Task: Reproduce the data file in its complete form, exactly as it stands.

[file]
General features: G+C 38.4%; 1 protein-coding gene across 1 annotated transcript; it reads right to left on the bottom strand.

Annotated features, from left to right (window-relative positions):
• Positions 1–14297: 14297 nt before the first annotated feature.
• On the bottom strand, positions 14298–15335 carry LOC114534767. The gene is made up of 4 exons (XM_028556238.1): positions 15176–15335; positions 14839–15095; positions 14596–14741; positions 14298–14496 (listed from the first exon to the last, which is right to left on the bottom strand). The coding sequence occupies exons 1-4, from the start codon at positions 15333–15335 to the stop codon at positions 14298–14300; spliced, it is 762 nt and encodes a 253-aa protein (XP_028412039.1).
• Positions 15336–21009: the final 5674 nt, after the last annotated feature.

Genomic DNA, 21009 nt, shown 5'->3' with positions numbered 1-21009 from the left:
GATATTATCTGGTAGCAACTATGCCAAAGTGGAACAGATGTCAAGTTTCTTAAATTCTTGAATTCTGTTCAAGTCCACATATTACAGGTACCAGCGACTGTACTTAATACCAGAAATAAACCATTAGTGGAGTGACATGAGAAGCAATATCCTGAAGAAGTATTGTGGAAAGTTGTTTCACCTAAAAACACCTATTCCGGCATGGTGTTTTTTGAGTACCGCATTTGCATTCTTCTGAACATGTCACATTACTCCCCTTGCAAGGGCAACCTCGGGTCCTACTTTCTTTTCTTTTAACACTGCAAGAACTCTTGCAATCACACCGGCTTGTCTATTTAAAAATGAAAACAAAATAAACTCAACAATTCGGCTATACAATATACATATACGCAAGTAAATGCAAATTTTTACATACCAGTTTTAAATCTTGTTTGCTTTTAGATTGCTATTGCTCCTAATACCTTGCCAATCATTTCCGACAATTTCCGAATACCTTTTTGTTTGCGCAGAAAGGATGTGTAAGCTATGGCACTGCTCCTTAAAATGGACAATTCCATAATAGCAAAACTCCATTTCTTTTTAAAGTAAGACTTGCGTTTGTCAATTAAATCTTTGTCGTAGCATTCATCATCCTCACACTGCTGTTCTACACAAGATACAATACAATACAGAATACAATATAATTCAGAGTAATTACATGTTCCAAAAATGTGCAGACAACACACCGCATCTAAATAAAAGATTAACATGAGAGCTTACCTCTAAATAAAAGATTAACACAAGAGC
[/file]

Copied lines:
General features: G+C 38.4%; 1 protein-coding gene across 1 annotated transcript; it reads right to left on the bottom strand.

Annotated features, from left to right (window-relative positions):
• Positions 1–14297: 14297 nt before the first annotated feature.
• On the bottom strand, positions 14298–15335 carry LOC114534767. The gene is made up of 4 exons (XM_028556238.1): positions 15176–15335; positions 14839–15095; positions 14596–14741; positions 14298–14496 (listed from the first exon to the last, which is right to left on the bottom strand). The coding sequence occupies exons 1-4, from the start codon at positions 15333–15335 to the stop codon at positions 14298–14300; spliced, it is 762 nt and encodes a 253-aa protein (XP_028412039.1).
• Positions 15336–21009: the final 5674 nt, after the last annotated feature.

Genomic DNA, 21009 nt, shown 5'->3' with positions numbered 1-21009 from the left:
GATATTATCTGGTAGCAACTATGCCAAAGTGGAACAGATGTCAAGTTTCTTAAATTCTTGAATTCTGTTCAAGTCCACATATTACAGGTACCAGCGACTGTACTTAATACCAGAAATAAACCATTAGTGGAGTGACATGAGAAGCAATATCCTGAAGAAGTATTGTGGAAAGTTGTTTCACCTAAAAACACCTATTCCGGCATGGTGTTTTTTGAGTACCGCATTTGCATTCTTCTGAACATGTCACATTACTCCCCTTGCAAGGGCAACCTCGGGTCCTACTTTCTTTTCTTTTAACACTGCAAGAACTCTTGCAATCACACCGGCTTGTCTATTTAAAAATGAAAACAAAATAAACTCAACAATTCGGCTATACAATATACATATACGCAAGTAAATGCAAATTTTTACATACCAGTTTTAAATCTTGTTTGCTTTTAGATTGCTATTGCTCCTAATACCTTGCCAATCATTTCCGACAATTTCCGAATACCTTTTTGTTTGCGCAGAAAGGATGTGTAAGCTATGGCACTGCTCCTTAAAATGGACAATTCCATAATAGCAAAACTCCATTTCTTTTTAAAGTAAGACTTGCGTTTGTCAATTAAATCTTTGTCGTAGCATTCATCATCCTCACACTGCTGTTCTACACAAGATACAATACAATACAGAATACAATATAATTCAGAGTAATTACATGTTCCAAAAATGTGCAGACAACACACCGCATCTAAATAAAAGATTAACATGAGAGCTTACCTCTAAATAAAAGATTAACACAAGAGC